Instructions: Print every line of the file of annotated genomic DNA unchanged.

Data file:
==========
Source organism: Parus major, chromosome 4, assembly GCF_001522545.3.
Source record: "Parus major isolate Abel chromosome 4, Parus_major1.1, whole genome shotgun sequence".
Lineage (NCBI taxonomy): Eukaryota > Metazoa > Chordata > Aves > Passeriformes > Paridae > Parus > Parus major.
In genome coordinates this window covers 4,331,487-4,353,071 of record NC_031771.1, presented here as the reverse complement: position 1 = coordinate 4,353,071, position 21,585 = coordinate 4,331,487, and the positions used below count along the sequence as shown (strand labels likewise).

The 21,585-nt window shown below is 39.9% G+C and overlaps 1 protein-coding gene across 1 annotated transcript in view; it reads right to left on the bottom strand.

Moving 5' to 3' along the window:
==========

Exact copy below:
Source organism: Parus major, chromosome 4, assembly GCF_001522545.3.
Source record: "Parus major isolate Abel chromosome 4, Parus_major1.1, whole genome shotgun sequence".
Lineage (NCBI taxonomy): Eukaryota > Metazoa > Chordata > Aves > Passeriformes > Paridae > Parus > Parus major.
In genome coordinates this window covers 4,331,487-4,353,071 of record NC_031771.1, presented here as the reverse complement: position 1 = coordinate 4,353,071, position 21,585 = coordinate 4,331,487, and the positions used below count along the sequence as shown (strand labels likewise).

The 21,585-nt window shown below is 39.9% G+C and overlaps 1 protein-coding gene across 1 annotated transcript in view; it reads right to left on the bottom strand.

Moving 5' to 3' along the window: